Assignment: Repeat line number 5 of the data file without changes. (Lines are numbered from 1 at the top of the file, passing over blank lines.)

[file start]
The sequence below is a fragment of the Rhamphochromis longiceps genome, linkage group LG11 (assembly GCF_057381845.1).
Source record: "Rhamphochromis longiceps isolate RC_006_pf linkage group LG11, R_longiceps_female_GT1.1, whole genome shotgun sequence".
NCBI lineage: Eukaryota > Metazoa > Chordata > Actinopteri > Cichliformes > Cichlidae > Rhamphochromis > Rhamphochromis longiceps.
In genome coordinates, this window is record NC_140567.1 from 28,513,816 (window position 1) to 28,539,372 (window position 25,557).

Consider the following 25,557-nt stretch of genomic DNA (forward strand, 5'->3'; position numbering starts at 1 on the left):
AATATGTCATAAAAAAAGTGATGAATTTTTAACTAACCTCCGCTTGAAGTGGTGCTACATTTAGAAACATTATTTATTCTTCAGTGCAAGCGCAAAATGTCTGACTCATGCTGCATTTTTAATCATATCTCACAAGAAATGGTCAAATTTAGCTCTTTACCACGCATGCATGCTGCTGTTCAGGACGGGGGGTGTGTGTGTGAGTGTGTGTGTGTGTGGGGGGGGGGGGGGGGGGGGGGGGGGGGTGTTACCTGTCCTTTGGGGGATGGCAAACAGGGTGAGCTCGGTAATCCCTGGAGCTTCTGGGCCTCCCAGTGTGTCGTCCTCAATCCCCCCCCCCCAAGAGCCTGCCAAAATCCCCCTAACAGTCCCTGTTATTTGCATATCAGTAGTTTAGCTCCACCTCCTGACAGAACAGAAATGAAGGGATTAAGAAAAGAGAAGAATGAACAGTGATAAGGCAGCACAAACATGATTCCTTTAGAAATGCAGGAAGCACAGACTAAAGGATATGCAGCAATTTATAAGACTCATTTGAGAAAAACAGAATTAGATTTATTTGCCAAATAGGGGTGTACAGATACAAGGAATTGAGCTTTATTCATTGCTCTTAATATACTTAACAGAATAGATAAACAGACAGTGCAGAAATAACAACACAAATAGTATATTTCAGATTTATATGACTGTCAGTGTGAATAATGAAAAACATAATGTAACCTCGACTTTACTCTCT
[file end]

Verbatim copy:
Consider the following 25,557-nt stretch of genomic DNA (forward strand, 5'->3'; position numbering starts at 1 on the left):